State officials said Tuesday that they will delay enforcement of bans on single-use plastic carryout bags and disposable foam food containers that were scheduled to take effect next month.

The COVID-19 pandemic has caused changes in consumer demand as well as disruptions in obtaining replacement materials that would make the ban difficult to enforce, the Maine Department of Environmental Protection said.

The ban on disposable polystyrene food containers had been scheduled to take effect Jan. 1 and the ban on single-use plastic bags was to go into effect on Jan. 15. The DEP said it will delay enforcement of the bans until July 1.

Gov. Janet Mills signed the bill to ban single-use plastic bags in June 2019 making Maine, at the time, just one of four states to adopt such a law. The law was initially scheduled to go into effect last April 22, Earth Day, to give businesses time to adjust, but the DEP delayed it.

One of the chief sponsors, Rep. Holly Stover, D-Boothbay, could not be reached for comment Tuesday evening, but in June 2019, Stover told the Press Herald that the bill represented an important step toward protecting the wildlife and landscapes that support Maine’s economy. Stover said the bill would limit plastic bags from entering coastal waters and protect marine life.

Another sponsor, Rep. David McRea of Fort Fairfield, said in a telephone interview Tuesday evening he was not surprised by the delay.

“In this year of the COVID nothing surprises me,” McRea said. “Even if I had vehemently objected to the delay it wouldn’t have amounted to much considering everything else the Legislature is facing.”

McRea said the ban will positively affect the quality of life for future generations.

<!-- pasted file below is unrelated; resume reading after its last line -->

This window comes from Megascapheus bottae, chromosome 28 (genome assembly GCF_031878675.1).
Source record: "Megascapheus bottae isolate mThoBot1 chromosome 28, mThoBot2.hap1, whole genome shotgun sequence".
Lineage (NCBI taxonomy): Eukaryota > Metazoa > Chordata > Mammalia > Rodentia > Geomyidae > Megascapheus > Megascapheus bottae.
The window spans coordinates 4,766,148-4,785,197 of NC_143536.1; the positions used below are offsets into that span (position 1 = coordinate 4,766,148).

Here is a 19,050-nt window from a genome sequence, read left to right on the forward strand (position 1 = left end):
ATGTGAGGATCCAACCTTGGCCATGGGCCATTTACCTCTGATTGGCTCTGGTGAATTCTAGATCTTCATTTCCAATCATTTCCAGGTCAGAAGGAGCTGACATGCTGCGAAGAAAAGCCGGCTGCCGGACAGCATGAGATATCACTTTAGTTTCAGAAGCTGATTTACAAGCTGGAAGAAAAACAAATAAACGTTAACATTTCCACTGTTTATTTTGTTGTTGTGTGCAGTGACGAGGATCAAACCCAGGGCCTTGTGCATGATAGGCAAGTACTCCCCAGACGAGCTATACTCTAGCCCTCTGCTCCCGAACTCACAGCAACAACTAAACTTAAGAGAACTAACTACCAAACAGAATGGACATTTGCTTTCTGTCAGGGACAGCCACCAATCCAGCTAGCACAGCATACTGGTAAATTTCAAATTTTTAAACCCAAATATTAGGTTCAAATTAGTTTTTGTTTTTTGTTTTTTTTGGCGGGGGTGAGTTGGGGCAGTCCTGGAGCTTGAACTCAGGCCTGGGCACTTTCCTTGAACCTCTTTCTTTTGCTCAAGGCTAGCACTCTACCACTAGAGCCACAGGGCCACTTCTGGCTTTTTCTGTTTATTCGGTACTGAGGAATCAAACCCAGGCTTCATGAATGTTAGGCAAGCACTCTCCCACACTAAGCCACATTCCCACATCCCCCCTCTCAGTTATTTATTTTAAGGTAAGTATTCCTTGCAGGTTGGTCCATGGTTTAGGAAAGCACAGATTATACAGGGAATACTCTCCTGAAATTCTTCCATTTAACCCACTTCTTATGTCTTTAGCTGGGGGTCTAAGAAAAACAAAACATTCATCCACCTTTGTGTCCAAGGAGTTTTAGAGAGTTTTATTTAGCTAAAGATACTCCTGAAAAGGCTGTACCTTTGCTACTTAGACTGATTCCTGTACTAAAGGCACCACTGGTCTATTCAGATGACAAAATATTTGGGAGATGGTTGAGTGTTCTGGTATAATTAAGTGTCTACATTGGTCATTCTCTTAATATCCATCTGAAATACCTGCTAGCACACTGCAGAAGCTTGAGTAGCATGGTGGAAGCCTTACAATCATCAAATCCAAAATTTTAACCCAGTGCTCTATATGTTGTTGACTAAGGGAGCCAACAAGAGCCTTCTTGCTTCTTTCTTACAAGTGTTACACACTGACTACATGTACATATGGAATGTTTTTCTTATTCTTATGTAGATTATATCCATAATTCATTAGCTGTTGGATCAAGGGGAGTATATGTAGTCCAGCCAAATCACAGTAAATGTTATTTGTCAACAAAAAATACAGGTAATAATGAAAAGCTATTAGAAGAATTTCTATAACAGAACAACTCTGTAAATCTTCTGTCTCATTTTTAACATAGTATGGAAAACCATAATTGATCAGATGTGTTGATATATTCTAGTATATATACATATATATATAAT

“As long as it will be enacted in six months, it’s not that big of a deal. I’m very proud of this bill,” McRea said.

Twenty-four Maine cities and towns, including Portland, had enacted ordinances, as of May 2019, banning single-use bags or requiring stores to charge a fee for them to reduce their use. Proponents said retailers want a single statewide law, as businesses that operate in multiple locations now face a confusing array of local ordinances.

McRea said some of the larger stakeholders, such as the Maine Grocers and Food Producers Association, agreed to support the bill. But Christine Cummings, executive director of the association, said in an email Tuesday evening that it makes sense to delay the ban.

“The pandemic has put a significant amount of stress on Maine’s food and grocery industries, and the entire supply chain, including various goods and products such as single-use paper bags and polystyrene alternatives,” Cummings said. “The Maine DEP evaluated the landscape and determined that due to the ongoing challenges to Maine’s businesses, it made sense to delay enforcement of Maine’s ban on single-use plastic bags and polystyrene.”

Dana Connors, president of the Maine Chamber of Commerce, could not be reached for comment Tuesday evening.

The Maine DEP said the delay is due to disruptions in “traditional food marketing and packaging supplies,” including increased demand for curbside pickup and takeout food. Those changes in consumer habits, the DEP said, have resulted in less availability of reusable 4 mil plastic and paper bags, both of which are allowable substitutes for single-use plastic bags under the law. In addition, many retailers have asked customers not to bring in reusable bags from home due to concerns over possible virus transmissions, leading many shoppers to use store-supplied single-use bags, the state said.

As for disposable food containers, the DEP said, COVID-19 safety protocols have increased demand for the products, and schools, homeless shelters and others are providing more food in disposable containers.

The department said consumers and retailers should use the delay to focus on getting alternatives to the banned products.


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